24 July 2009 China can act as a model for developing countries and the wider world by investing in environmentally friendly growth and prioritizing the creation of cleaner energy, Secretary-General Ban Ki-moon said today, urging the leaders of the planet’s most populous nation to “serve as the vanguard of tomorrow’s economy.”
Addressing the launch in Beijing for a new energy-saving initiative known as the “Green Lights Project,” Mr. Ban said that China’s recent emergence as the world’s leading emitter of greenhouse gases meant it was vital for the international community that the country pursues sustainable environmental and economic policies.
“China has an opportunity to blaze a new trail for the world. It has the vision and leadership to create a new clean-energy path to prosperity,” he said, calling on the country to assume a global leadership role.
“By investing in green economy and green growth, your country has an opportunity to leapfrog over decades of traditional development based on high-polluting fuels. The key is prioritizing clean energy, which China has already begun to do, creating new jobs, spurring innovation, and ushering in a new era of global prosperity. In so doing, China can serve as the vanguard of tomorrow’s economy, today.”
The Green Lights Project, which has been jointly organized by the UN and the Chinese Government, is a $14 million programme aimed at promoting the use of energy-saving lamps and phasing out the sale and production of incandescent lamps. It could cut Chinese energy consumption by as much as 8 per cent.
Mr. Ban stressed that countries that take the lead on combating climate change “will reap rewards. They will be winners in the global marketplace. They will be winners at home as the whole of society benefits.”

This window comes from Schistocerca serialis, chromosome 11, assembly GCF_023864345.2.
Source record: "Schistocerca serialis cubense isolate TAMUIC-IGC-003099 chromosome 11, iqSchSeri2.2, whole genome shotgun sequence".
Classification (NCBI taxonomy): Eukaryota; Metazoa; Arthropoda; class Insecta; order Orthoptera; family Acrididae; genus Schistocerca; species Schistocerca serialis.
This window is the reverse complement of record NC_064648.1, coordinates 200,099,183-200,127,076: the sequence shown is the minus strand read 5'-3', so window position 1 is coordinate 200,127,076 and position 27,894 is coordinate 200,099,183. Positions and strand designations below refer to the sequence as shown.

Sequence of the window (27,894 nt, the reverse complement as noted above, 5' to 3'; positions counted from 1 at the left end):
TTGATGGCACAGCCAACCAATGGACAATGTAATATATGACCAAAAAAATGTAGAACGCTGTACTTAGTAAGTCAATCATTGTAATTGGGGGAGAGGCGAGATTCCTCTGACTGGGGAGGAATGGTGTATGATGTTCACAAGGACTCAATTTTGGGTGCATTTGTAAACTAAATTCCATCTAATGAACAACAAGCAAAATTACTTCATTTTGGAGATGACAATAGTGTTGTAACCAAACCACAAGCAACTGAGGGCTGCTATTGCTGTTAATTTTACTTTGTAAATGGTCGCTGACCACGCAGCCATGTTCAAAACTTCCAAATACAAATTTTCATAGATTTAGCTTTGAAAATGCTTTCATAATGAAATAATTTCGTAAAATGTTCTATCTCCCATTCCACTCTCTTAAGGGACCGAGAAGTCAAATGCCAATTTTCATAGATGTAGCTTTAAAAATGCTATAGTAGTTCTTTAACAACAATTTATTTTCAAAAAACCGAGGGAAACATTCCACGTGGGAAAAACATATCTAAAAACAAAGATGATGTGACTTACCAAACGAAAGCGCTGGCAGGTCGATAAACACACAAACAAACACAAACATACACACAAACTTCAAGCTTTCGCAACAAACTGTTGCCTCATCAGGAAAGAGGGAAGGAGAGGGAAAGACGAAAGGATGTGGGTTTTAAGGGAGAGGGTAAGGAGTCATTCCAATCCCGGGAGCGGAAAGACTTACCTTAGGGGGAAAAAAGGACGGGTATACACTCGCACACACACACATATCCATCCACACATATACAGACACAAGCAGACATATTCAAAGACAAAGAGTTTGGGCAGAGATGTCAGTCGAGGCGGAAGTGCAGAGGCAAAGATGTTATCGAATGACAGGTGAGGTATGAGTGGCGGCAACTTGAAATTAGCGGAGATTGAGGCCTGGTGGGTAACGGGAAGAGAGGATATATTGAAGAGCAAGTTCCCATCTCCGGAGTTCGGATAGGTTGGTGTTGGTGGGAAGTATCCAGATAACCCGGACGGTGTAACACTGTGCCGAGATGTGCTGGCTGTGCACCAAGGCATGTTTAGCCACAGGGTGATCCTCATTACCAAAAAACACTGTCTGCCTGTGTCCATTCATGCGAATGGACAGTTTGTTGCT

He said China’s position as a global power meant it had additional responsibilities, particularly regarding the conference in December in Copenhagen, Denmark, convened to approve a global emissions pact to succeed the Kyoto Protocol, whose first commitment period ends in 2012.
Mr. Ban has also scheduled a summit of world leaders at UN Headquarters in New York on 22 September to try to accelerate momentum towards obtaining a deal in Copenhagen.
“Major emerging economies, including China, have taken great strides. I am impressed by China’s efforts. In the areas of renewable energy and energy efficiency, for example, remarkable progress is already being made. I urge you to build on this progress, including through energy and carbon intensity targets,” he said.
“Strong signals from China on mitigation actions announced before Copenhagen will help push the negotiating process forward. They can also direct responsibility to other key countries to do more.”
The Secretary-General noted also that trust between rich and poor countries will be essential if countries are to reach an agreed outcome in Copenhagen.
Later Mr. Ban discussed Copenhagen with Chinese President Hu Jintao, while in talks with Prime Minister Wen Jiabao he discussed the climate change mitigation efforts that developing countries can undertake and the role that China can play in helping sub-Saharan African countries achieve the socio-economic targets known as the Millennium Development Goals (MDGs) by 2015.
Mr. Ban also held extensive talks today with Foreign Minister Yang Jiechi, with the two men discussing climate change, UN reform, the MDGs, China’s efforts to reduce poverty, the global financial crisis, disarmament, peacekeeping and a series of regional issues, including the situation in Myanmar and recent developments in the Democratic People’s Republic of Korea (DPRK).
In addition, the Secretary-General addressed the alumni of the UN-China Advanced Leadership Programme, saying that China is making vital progress on the renewable energy front.
China’s renewable energy investments are now second only to that of Germany, Mr. Ban noted, adding that China is well placed to be a leader in what is shaping as one of the main global marketplaces of the future.
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